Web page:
But it is also a fact that the US has rarely used foreign policy to promote its economic interests in the manner, say, France or UK have done. Indeed, the Americans have gone out of their way to deny countries like India computers, weapons, equipment on various grounds. The embargo system that the US has created actually seeks to promote policy by denying commerce.
Now for the logical follow-up question: Is this good or bad for India? There is nothing ominous about the US helping India become a stronger power. This is what they did in the 1950s and 1960s as well. Between 1954 and 1966, the US helped set up some 14 engineering colleges and provided visiting professors to IITs in Khagragpur, the College of Engineering in Roorkee, Pune, Guindy and the Bengal Engineering College. The most significant US connection was in the establishment of the Kanpur IIT in 1960. Our first research reactor, our first nuclear power reactor, our first sounding rocket, all came with the help of the US.
Under the Technical Cooperation Mission, the US government as well as the Ford Foundation provided assistance for hundreds of Indian engineers to be trained. Indeed many of the nuclear scientists like R. Chidambaram and K. Santhanam who led the Pokhran II nuclear tests, were trained in the US or benefited from an exposure to US laboratories. American aid provided funds to enhance the quality of Indian labs like the National Physical Laboratory and the National Chemical Laboratory. US funds were also provided under the Development Loan Fund to enhance the technological capabilities of the Indian private sector.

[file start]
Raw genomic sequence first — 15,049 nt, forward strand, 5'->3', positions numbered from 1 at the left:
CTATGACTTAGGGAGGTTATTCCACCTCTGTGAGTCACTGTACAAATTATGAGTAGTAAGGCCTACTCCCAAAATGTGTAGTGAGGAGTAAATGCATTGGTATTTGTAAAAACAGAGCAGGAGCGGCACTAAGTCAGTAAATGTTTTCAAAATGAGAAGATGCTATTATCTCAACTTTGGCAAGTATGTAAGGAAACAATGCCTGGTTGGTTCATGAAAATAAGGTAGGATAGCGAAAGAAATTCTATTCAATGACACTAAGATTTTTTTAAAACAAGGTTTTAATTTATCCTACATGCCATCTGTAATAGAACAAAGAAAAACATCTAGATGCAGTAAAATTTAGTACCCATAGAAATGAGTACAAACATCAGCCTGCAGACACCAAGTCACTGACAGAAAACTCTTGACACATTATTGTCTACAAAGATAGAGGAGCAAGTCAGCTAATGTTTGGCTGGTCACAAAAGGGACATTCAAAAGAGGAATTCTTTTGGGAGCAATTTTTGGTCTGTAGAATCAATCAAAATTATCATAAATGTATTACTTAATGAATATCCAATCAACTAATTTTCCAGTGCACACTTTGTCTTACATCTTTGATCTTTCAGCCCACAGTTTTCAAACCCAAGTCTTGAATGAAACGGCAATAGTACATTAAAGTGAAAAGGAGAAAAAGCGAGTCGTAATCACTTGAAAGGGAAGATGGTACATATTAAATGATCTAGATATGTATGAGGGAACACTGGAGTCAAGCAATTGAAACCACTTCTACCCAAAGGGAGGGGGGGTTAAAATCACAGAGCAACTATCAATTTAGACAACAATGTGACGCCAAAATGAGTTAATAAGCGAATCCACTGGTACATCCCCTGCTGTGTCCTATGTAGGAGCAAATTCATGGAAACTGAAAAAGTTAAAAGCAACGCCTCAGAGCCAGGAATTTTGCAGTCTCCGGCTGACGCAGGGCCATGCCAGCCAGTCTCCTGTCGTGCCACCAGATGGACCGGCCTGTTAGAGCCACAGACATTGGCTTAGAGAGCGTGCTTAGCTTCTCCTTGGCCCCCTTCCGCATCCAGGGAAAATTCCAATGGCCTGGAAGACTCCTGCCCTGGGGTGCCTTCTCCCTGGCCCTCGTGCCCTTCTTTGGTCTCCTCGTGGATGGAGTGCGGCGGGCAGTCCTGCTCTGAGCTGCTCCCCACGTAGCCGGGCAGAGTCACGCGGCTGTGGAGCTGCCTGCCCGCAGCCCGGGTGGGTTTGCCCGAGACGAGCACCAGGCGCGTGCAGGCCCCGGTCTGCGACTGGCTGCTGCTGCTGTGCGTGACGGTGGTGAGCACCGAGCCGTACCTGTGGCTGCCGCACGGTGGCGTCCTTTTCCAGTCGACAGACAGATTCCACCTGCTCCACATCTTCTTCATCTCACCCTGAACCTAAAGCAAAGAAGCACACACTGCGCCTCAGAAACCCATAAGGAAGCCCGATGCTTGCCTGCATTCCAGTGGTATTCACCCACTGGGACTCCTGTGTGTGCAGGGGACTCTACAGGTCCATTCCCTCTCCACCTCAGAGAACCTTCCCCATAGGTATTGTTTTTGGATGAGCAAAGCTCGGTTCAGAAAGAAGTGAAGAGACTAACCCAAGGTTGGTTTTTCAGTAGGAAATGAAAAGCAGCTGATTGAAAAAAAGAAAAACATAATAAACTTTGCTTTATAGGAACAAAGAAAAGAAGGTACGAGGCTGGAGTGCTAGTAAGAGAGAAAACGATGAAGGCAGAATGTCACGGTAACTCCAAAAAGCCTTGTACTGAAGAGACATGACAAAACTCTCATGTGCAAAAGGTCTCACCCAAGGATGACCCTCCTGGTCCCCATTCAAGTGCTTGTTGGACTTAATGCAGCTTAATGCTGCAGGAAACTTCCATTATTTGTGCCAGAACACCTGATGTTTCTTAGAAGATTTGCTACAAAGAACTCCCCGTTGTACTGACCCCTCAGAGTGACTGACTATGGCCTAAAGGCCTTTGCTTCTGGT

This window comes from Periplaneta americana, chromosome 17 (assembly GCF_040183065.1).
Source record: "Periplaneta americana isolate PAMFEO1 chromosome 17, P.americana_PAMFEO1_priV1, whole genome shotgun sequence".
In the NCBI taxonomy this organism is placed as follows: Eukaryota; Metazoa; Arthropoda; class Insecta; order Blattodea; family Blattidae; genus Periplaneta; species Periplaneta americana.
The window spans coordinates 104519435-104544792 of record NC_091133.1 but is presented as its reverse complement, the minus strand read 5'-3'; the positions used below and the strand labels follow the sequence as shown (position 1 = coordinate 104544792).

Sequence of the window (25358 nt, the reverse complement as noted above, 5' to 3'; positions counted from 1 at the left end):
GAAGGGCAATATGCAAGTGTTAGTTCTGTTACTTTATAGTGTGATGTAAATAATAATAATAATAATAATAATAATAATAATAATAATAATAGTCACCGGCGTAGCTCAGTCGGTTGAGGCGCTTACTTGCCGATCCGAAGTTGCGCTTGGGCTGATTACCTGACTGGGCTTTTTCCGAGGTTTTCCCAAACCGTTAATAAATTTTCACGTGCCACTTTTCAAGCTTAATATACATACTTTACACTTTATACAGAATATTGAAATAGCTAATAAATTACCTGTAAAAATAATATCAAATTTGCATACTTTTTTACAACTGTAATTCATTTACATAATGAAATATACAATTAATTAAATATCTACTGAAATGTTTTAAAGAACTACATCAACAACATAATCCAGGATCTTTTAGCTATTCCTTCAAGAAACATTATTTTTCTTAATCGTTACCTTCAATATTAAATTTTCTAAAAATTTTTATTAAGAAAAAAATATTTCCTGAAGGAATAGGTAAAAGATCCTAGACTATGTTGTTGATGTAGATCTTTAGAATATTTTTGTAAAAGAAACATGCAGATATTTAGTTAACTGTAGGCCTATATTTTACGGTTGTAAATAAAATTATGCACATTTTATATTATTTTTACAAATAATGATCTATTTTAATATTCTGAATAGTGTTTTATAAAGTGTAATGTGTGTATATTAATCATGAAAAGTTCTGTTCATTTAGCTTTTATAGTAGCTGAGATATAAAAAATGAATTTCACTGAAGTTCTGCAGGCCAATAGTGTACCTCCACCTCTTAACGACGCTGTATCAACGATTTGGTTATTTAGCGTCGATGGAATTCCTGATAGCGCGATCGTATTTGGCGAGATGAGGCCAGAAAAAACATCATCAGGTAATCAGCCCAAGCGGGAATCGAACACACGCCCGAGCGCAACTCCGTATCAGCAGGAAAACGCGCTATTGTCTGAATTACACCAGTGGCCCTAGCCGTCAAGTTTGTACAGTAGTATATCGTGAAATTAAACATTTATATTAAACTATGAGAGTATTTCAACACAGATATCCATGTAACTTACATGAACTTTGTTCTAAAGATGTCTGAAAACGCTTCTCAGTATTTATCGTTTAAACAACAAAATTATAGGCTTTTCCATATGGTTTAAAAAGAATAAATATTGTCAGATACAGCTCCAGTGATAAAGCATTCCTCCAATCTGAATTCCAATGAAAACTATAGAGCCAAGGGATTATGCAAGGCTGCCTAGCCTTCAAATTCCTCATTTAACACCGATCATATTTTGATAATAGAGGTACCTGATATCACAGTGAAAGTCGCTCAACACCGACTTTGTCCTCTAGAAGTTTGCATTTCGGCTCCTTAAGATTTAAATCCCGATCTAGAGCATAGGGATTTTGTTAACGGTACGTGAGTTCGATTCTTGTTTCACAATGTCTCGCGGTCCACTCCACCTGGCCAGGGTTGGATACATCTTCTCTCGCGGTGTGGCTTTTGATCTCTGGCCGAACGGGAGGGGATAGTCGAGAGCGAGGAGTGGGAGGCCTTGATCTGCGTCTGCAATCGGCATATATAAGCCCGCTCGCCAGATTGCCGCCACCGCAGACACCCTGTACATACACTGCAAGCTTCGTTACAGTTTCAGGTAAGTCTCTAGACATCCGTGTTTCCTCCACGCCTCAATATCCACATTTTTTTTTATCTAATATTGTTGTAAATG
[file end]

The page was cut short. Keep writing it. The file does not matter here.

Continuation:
Funds and technical assistance were also provided to a cross-section of engineering and medical colleges and specialized institutions like the All India Institute of Medical Sciences. Perhaps the most significant aid the US provided was for the Green Revolution in the country, not to forget the food aid India received in the late 1960s that helped stave of starvation of millions.
Those who worry about India becoming a part of the US order of things and an American client state are patriotic Indians and are right to be concerned about the issue, but they are way off target. Indeed they reveal a tendency towards an ahistorical and linear analysis. For example, what the record actually shows is that despite the enormous help the US gave India in the 1960s, New Delhi did not support Washington’s war in Vietnam.